One of the most common complaints that I hear from moms during active labour is about their back pain. Regardless of a baby’s positioning in the womb it is not uncommon for labouring moms to feel discomfort in their lower back. For some moms, this pain is mild and manageable, but for others it is intolerable.
Try these comfort measures for the labouring mom:
- The Double Hip Squeeze can make unmanageable pain manageable during labour. While the mother is leaning over (leaning over the bed, on her hands and knees, leaning over a birth ball, etc.) place your whole hand on the outside of her buttocks and press in towards the centre of her body. Your fingertips should be facing inwards towards the centre of her body as well. As a support person this can become quite tiring so best to use it only during the contraction. Use as much pressure as the mother is comfortable with.
Tennis balls or Acuballs are very helpful to have in your birth bag for massaging the lower back. As the mother leans over in any position you can roll the ball around their lower back using varying amounts of pressure. This can also be done using a rolling pin (for those labouring at home) or a cold can of pop.
Get into some water. Just when a labouring mother doesn’t think she can go on any longer is the perfect time to get her into the tub. Being fully submerged in water can lessen the intensity of the contractions and will usually relieve some of the pressure in her back. I have attended some births where the bath tub was tiny and only the mother’s lower body was in the water. In this case, I cover her abdomen in a large towel and keep it warm by continuously pouring warm water over it. Ideally though, a soaker tub is best.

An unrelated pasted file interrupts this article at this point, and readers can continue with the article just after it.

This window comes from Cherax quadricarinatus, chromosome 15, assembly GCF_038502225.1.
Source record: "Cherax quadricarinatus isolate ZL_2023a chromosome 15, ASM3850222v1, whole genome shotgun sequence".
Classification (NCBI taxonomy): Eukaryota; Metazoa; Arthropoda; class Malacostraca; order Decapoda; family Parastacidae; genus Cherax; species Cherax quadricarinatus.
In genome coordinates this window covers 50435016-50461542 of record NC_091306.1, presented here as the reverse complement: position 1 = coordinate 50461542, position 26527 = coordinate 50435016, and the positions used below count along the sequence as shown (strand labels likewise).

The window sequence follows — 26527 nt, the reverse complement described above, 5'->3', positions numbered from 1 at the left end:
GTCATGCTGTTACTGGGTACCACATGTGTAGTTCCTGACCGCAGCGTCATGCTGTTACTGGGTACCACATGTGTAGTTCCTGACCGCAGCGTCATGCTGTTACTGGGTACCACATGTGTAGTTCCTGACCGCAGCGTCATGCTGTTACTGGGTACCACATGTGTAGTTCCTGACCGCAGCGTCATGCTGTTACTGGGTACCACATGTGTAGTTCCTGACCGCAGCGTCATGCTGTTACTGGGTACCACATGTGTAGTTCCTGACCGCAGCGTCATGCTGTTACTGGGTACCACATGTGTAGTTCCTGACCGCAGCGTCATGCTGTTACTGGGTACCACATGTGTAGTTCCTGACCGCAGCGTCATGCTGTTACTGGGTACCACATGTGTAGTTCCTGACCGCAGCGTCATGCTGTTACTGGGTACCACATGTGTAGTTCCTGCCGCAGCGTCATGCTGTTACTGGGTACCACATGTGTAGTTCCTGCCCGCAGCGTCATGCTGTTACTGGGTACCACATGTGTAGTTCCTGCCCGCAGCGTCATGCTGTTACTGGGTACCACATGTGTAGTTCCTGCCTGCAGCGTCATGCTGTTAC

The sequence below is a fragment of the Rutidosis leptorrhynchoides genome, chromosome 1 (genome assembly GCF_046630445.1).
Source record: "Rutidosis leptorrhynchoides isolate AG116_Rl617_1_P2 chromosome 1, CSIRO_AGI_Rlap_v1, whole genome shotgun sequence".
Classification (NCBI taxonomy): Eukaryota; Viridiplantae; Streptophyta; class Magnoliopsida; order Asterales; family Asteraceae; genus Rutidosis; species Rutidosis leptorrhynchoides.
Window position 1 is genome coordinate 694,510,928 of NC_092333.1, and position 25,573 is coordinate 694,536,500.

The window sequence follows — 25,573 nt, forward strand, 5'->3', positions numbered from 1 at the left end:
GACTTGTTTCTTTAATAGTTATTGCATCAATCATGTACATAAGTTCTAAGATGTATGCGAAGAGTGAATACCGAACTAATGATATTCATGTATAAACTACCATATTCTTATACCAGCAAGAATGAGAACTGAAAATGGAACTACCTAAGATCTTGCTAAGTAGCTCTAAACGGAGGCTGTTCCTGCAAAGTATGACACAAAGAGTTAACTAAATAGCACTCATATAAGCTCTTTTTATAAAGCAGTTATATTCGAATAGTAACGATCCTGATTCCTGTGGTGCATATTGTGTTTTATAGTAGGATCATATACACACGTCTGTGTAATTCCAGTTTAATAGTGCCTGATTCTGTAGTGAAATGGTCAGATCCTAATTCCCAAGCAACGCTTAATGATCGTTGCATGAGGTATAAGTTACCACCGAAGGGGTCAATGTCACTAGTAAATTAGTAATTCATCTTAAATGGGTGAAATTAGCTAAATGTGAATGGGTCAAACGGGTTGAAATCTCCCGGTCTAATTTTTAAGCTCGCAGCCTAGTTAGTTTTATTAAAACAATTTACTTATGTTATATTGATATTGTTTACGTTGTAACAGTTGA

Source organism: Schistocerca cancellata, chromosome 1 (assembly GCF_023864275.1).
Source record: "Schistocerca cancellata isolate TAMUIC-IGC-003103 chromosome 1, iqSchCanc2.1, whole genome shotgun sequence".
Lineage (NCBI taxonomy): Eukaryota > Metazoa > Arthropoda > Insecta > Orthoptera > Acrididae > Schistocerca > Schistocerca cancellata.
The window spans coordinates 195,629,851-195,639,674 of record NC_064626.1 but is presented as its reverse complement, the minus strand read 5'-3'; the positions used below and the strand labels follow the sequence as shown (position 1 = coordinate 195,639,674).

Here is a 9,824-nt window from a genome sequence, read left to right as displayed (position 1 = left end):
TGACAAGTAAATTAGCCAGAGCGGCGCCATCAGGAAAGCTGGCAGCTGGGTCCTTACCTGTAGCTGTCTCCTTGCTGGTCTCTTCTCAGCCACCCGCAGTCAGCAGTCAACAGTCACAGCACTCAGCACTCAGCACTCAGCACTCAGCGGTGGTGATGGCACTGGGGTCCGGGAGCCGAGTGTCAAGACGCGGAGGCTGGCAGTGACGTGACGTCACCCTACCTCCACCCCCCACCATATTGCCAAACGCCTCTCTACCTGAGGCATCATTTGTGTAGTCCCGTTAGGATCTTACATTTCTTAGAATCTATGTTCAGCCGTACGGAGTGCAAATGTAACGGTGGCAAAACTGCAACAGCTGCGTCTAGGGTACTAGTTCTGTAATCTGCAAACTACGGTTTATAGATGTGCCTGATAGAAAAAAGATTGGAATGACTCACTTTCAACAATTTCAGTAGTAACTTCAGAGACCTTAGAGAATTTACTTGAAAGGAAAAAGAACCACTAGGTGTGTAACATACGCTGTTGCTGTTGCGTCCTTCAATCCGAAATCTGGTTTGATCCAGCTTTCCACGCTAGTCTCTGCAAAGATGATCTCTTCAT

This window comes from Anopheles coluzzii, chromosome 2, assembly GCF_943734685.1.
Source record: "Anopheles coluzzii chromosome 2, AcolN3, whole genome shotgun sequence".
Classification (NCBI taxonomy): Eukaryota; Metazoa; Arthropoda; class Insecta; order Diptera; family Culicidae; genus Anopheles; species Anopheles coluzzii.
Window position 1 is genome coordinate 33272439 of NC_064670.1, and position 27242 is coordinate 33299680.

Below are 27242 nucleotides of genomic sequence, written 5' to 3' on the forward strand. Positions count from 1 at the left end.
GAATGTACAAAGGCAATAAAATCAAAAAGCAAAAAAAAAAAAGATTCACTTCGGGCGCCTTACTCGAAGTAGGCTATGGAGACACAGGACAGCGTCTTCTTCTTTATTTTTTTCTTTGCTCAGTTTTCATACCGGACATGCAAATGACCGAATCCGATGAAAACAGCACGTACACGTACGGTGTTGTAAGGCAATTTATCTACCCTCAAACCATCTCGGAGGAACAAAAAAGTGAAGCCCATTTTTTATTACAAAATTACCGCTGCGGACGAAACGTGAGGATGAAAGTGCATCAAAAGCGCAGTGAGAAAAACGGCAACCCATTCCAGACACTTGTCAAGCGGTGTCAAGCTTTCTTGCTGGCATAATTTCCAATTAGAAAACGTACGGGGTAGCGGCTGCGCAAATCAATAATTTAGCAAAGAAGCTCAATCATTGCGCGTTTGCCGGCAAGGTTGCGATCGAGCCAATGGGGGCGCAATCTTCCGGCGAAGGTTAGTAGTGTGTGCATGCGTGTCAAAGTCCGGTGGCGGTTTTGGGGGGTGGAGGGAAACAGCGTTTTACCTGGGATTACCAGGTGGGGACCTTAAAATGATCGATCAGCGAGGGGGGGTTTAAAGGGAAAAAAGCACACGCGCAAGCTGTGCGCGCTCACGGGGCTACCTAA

Pelvic rocking; almost like a slow dance, supported or not, keep the pelvis moving back and forth to encourage ideal positioning of the baby. Wrapping your arms around your partner’s neck and leaning slightly forward and allowing the belly to ‘hang’ makes this position even more effective.
Try a side lying position for a series of contractions. Not only will this allow the mother to rest, but it may also encourage a baby to rotate into a favourable position. Place a pillow between the mother’s knees and make sure to lie on both sides.
Back pain in labour can be correlated with longer labours because it is oftentimes due to unfavourable positioning. Typically, the situation will resolve itself especially if the mother is actively changing positions throughout her labour.
The advice provided in this article is for information purposes only. It is meant to augment and not replace consultation with a licensed healthcare provider. Consultation with a primary care provider is recommended for anyone suffering from a health problem.
Meghan trained and worked as a nutritionist, and when her practice expanded to encompass moms and babies, coupled with her deep interest in birth, she decided to make a career shift to birth education and support. Meghan, a birth doula since 2010, develops trusting, quality, and long-term relationships, educating and empowering her clients. Meghan sets a non- judgemental tone, putting her clients at ease and making them feel safe.
Guest Speaker: Meghan Ford, Nutritionist, Birth Doula